Tag Archives: methods


In previous posts I have discussed the use of self-report questionnaires to measure aspects of health, for example stress and depression. In this post, I will describe two methods for measuring “biomarkers” which are characteristics that are objectively measured and evaluated as an indicator of biological processes. As part of my research in the Bribri village of Yorkin, Costa Rica, I would like to measure health in the village in order to show that because of their initiation of an ecotourism project, which has allowed them to work in the village rather than in plantain and banana plantations, their overall health has improved. In order to accomplish this, I have chosen two biomarkers to examine health which are relatively easy to conduct in the field in minimally invasive. The first biomarker is blood pressure, which is one of the principal vital signs used in many healthcare settings. Blood pressure is the pressure exerted by circulating blood upon the walls of blood vessels. High blood pressure can be a warning sign for hypertension which can lead to strokes and various heart conditions. The second biomarker I intend to use is the level of the stress hormone cortisol (CORT), which provides a measure of hypothalamic-pituitary-adrenal axis (HPA) system activity or more simply, physiological stress. Prolonged periods of physiological stress have been found to have negative health effects including impaired cognitive performance, suppress thyroid function, blood sugar imbalances, higher blood pressure, immunity impairment, and increased abdominal fat.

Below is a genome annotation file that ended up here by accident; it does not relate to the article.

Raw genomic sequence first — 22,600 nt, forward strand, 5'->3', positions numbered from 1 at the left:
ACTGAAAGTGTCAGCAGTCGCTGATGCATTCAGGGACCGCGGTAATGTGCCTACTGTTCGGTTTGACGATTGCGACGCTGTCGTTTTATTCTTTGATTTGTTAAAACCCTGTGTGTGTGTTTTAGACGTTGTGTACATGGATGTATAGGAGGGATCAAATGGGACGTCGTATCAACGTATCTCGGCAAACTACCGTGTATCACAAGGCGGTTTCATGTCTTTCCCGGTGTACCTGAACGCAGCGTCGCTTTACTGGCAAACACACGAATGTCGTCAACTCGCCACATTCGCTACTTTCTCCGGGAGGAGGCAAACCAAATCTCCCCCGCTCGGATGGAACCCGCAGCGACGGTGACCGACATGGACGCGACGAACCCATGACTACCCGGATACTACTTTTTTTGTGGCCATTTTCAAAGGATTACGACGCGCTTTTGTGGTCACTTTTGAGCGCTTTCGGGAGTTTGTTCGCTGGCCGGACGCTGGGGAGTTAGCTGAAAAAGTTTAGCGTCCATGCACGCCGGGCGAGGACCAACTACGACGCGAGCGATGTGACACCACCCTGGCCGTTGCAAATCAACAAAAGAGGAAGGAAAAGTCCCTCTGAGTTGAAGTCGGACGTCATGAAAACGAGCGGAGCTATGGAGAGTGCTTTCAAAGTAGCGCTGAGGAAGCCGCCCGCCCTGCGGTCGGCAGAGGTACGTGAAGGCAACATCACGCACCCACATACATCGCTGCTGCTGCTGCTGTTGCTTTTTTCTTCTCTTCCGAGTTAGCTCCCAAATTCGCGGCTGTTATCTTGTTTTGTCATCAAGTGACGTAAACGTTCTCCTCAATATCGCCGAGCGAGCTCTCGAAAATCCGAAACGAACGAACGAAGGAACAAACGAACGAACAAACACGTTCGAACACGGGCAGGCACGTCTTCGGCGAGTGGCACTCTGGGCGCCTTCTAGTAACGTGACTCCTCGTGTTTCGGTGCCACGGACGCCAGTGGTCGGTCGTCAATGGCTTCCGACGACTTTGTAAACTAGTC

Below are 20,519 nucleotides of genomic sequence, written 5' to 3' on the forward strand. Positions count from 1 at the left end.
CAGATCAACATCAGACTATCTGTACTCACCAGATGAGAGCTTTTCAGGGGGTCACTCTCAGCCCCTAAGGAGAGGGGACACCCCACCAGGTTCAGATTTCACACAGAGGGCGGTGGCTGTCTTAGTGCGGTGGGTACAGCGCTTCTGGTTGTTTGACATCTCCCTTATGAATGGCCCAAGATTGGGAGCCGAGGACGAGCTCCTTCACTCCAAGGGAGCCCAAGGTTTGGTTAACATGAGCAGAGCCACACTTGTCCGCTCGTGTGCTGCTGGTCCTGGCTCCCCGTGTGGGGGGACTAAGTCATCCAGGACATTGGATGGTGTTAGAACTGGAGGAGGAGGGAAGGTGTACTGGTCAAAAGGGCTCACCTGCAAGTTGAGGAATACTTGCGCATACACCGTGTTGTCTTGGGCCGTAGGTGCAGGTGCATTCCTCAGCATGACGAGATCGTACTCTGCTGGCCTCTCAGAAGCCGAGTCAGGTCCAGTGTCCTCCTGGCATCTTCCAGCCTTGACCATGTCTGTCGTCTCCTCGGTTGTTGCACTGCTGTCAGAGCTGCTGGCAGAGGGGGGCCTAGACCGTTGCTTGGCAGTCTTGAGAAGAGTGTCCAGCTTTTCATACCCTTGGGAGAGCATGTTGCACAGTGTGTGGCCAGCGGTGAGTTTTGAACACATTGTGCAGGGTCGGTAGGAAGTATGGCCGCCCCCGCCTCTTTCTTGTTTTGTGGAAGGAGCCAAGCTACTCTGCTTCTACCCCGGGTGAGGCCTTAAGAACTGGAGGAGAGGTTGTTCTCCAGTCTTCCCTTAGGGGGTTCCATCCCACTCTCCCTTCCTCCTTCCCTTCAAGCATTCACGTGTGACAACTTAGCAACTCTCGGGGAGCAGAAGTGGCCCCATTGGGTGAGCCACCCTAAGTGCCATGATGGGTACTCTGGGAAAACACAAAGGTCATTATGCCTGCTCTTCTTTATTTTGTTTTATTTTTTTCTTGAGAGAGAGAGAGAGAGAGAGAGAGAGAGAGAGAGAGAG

To measure blood pressure in the field I will use an automatic blood pressure monitor, the OMRON HEM-711, one of which we have in the Human Behavioral Ecology Research Group HBERG lab run by Dr. Chris Lynn at the University of Alabama. Similar OMRON models have proved adequate for measuring blood pressure (Wan et al. 2010). To use this instrument, the cuff is placed on the left arm above the elbow at approximately heart level. It is suggested that the participant has remained seated for 10 minutes before taking the measurement and the person should not have consumed tobacco or caffeine for at least 30 minutes before the measurement is taken. Researchers suggest taking multiple measurements, for example three, and then calculating the mean of these measurements (Wan et al. 2010). Below is a video describing the use of the automatic blood pressure monitor.